MS Specialist Coldwater MI

MS affects the brain and the central nervous system (CNS), and the CNS pretty much controls everything we say, do, feel, see, and think. With MS, the immune system goes haywire and begins attacking the healthy insulating tissue (myelin) that protects the axons in the brain.

Dimosthenis C Dafnis, MD
(517) 278-3412
360 E Chicago St Ste F106
Coldwater, MI
Specialties
Neurology
Gender
Male
Education
Medical School: Univ Di Firenze, Fac Di Med E Chirurgia, Firenze, Italy
Graduation Year: 1982

Data Provided by:
Dimosthenis Dafnis
1205 N Wayne St
Angola, IN
Specialty
Neurology, Alzheimer's Specialist

Gerald Schell, MD
(989) 799-8712
4677 Towne Centre Rd
Saginaw, MI
Business
Saginaw Valley Neurosurgery PC
Specialties
Neurology

Data Provided by:
Jordan Taylor
(734) 458-3300
6245 Inkster Rd
Garden City, MI
Specialty
Neurology

Data Provided by:
Richard Samuel Veyna
(313) 343-7900
22201 Moross Rd
Detroit, MI
Specialty
Neurosurgery

Data Provided by:
Dr.Dimosthenis Dafnis
(517) 278-3412
23 N Hanchett St # 1
Coldwater, MI
Gender
M
Education
Medical School: Univ Di Firenze, Fac Di Med E Chirurgia, Firenze
Year of Graduation: 1982
Speciality
Neurologist
General Information
Accepting New Patients: Yes
RateMD Rating
1.5, out of 5 based on 2, reviews.

Data Provided by:
Kevin R Lee MD
(248) 926-4292
136 S Pontiac Trl
Walled Lake, MI
Specialties
Neurology

Data Provided by:
Andrew L Marcus MD
(313) 730-9100
3815 Pelham St
Dearborn, MI
Specialties
Neurology

Data Provided by:
Sonia Veronica Eden, MD
(734) 936-4000
1500 E Medical Center Dr Box 0338 3470 Taubman Hlt
Ann Arbor, MI
Specialties
Neurological Surgery
Gender
Female
Education
Medical School: Univ Of Mi Med Sch, Ann Arbor Mi 48109
Graduation Year: 2000

Data Provided by:
Joseph John Pysh, DO
(989) 723-5211
Okemos, MI
Specialties
Neurology
Gender
Male
Education
Medical School: Chicago Coll Of Osteo Med, Midwestern Univ, Chicago Il 60615
Graduation Year: 1962

Data Provided by:
Data Provided by:

Inside MS

Provided by: 

By Michelle Theall

Ask 10 different people with multiple sclerosis (MS) what the disease feels like and you will likely get 10 different answers. It’s a bit like the story of the blind man and the elephant. When the man feels the elephant’s trunk, he believes he has touched a snake. He holds the tusk and envisions a pointy marble spire. As he places his hands on the elephant’s foot, he describes a giant tree trunk. In a way, MS is like that elephant. Those touched by it never know how it will feel, even though each rough patch is part of the same animal. Depending on where the attack occurs and how severe the scarring, this progressive autoimmune disease may manifest as numbness, paralysis, memory and cognitive function problems, blindness, bowel and bladder issues, fatigue, muscle spasms, painful sensations, and a host of other unpleasant symptoms.

I have MS, and it often feels like I’m sprinting underwater with someone sitting on my shoulders—off-balance, impenetrable, and weighty. At other times, it presents itself as relentless vibrations coursing through my feet, hands, arms, and face. After three years with this disease, I’m still not sure how it will announce itself on a given day, but its presence is undeniable.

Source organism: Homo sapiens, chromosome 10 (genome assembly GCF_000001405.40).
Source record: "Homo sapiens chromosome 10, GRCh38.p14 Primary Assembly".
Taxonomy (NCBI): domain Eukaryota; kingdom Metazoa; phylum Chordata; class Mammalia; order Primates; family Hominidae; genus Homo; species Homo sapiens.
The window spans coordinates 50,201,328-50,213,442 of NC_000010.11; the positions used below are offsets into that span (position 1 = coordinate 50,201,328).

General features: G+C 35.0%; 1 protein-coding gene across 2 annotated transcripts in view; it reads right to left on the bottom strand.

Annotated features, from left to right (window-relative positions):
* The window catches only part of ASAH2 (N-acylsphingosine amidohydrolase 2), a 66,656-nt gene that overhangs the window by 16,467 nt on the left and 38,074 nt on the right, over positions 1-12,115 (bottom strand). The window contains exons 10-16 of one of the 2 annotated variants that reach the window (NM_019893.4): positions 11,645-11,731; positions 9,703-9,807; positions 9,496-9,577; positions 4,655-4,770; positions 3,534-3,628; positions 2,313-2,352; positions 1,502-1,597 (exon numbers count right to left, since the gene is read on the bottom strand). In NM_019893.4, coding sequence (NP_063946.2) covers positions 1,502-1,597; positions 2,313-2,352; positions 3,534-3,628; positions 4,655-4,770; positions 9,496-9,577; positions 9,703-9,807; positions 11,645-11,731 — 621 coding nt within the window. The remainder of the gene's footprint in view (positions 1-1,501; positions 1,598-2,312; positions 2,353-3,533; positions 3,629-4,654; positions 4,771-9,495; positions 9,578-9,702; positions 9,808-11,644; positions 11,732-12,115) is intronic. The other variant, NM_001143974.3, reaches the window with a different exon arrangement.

Getting to Know the Elephant
How can MS vary so much within and between individuals? MS affects the brain and the central nervous system (CNS), and the CNS pretty much controls everything we say, do, feel, see, and think. With MS, the immune system goes haywire and begins attacking the healthy insulating tissue (myelin) that protects the axons in the brain. In my case, the misdirected siege caused nine or so plaques (scarred spots) in various areas of my brain. Since different sections of the brain handle different functions, any activity can be affected, depending on where the scars hit. It’s as if MS were a bolt of lightening striking the circuit breaker box in your home—some of the wires might get fried, others remain untouched. The fridge still works, but the surge erased last night’s episode of Desperate Housewives from your TiVo. When MS strikes it might cause balance or coordination problems one day; another day it may affect your memory or your vision; a month later, you may temporarily (or permanently) lose the use of your legs.

Almost 500,000 people nationwide have MS. In fact, a new person is diagnosed every hour. No one really knows what causes it, but theories abound. Some researchers suggest that a common virus like measles or herpes or even the flu may be responsible; others say a person can be born with a genetic predisposition to react to something in the environment, which will trigger an autoimmune response.

In searching for a cause and a cure, researchers look for common denominators among patient groups—and more than a few exist. This is what they know: MS strikes twice as many women as men; it prefers Caucasians between the ages of 20 and 40; it is more prevalent in geographic areas above 40 degr...

Copyright 1999-2009 Natural Solutions: Vibrant Health, Balanced Living/Alternative Medicine/InnoVisi...